The Prasannapada is one of Candrakirti's most important compositions. Of its twenty-seven chapters commenting on Nagarjuna's Mulamadhyamakakarika, the first, which would influence the later course of the Madhyamaka school, is the longest and most wide-ranging. It is here that Candrakirti, in addition to elucidating Nagarjuna's refutation of the real existence of causes and conditions, defends his own views on critical issues of ontology and epistemology against those of prominent Buddhist scholars such as the Madhyamika Bhaviveka and the founder of the logical-epistemological school, i. e., Dignaga, as well as non-Buddhist adversaries such as the Naiyayikas. His detailed defense of the earlier Mulamadhyamakakarika commentator Buddhapalita from Bhaviveka's critique became a topic of intense debate for Tibetan exegetes, and is often pinpointed as the source of the bifurcation of the Madhyamaka school into discrete streams and as holding the key to the controversial Prasangika-Svatantrika distinction.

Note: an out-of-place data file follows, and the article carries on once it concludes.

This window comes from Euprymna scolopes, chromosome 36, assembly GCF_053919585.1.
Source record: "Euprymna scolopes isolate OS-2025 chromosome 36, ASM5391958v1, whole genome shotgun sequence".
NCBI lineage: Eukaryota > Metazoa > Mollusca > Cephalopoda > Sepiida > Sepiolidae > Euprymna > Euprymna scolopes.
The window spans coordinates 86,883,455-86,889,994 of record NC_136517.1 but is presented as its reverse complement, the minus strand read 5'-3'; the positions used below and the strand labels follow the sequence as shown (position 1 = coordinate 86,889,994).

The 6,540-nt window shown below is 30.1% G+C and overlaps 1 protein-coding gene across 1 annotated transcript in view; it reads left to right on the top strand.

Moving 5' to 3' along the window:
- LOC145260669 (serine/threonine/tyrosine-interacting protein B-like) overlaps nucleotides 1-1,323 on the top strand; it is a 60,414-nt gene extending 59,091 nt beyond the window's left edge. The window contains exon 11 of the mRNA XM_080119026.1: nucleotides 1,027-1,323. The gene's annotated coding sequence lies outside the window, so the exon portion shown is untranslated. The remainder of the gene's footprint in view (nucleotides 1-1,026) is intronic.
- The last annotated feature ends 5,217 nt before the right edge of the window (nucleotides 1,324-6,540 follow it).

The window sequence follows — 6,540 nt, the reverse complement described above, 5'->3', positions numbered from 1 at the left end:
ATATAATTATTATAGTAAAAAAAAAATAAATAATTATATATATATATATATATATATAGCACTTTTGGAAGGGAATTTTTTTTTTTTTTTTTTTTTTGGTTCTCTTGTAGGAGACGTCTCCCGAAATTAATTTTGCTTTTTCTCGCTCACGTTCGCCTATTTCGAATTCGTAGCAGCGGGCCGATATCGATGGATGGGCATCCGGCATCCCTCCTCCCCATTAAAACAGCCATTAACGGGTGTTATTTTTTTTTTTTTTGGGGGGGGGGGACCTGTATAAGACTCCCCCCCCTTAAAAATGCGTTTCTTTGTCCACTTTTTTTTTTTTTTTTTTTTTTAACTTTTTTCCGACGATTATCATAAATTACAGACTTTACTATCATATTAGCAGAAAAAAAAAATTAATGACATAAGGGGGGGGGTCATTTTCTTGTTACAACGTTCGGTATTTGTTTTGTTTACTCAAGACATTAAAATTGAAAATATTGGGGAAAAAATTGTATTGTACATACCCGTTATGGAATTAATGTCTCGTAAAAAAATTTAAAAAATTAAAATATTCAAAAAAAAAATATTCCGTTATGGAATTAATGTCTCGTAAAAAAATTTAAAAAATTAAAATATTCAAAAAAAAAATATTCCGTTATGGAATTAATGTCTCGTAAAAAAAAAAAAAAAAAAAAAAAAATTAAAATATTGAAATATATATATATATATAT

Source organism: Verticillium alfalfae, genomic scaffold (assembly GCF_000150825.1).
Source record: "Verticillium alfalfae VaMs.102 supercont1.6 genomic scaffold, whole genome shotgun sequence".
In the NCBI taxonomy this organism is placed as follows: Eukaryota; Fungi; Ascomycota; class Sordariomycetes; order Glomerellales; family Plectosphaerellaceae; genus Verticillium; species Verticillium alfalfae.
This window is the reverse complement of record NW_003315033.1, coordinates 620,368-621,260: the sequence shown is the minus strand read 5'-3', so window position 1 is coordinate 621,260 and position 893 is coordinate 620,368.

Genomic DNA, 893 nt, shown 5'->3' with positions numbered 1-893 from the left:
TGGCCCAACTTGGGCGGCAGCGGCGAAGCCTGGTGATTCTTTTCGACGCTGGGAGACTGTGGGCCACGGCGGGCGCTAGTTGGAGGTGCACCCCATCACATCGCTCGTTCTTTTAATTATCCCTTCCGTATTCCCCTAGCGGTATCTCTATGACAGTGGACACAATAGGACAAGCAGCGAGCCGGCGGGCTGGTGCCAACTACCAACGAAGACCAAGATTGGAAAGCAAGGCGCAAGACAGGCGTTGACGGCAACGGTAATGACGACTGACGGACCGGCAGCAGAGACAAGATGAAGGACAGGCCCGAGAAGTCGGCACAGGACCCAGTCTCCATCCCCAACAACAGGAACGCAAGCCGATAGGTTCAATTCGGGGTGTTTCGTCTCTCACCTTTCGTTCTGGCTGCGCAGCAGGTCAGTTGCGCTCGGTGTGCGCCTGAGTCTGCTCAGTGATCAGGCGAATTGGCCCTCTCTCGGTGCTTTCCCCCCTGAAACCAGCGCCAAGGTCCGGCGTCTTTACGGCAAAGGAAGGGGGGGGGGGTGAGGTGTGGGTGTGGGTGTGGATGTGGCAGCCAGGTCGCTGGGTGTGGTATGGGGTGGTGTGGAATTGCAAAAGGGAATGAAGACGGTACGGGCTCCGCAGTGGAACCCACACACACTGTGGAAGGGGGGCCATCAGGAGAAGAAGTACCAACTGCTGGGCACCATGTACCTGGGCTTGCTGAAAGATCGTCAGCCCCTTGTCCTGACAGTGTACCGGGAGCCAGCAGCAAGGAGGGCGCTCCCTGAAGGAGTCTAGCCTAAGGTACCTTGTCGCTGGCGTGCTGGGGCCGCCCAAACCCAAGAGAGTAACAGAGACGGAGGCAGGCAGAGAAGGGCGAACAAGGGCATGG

Of utmost importance for the correct understanding of the philosophical views presented in Candrakirti's works are reliably edited texts of the original Sanskrit. In the century since the publication of Louis de La Vallée Poussin's edition of the Prasannapada, a number of old Sanskrit manuscripts of the work have been discovered, and Anne MacDonald has harvested their riches for this new edition of its first chapter. Her accompanying copiously annotated English translation makes accessible in all their complexity and brilliance Candrakirti's arguments against his opponents, and significantly enhances our understanding of seminal aspects of his Madhyamaka vision.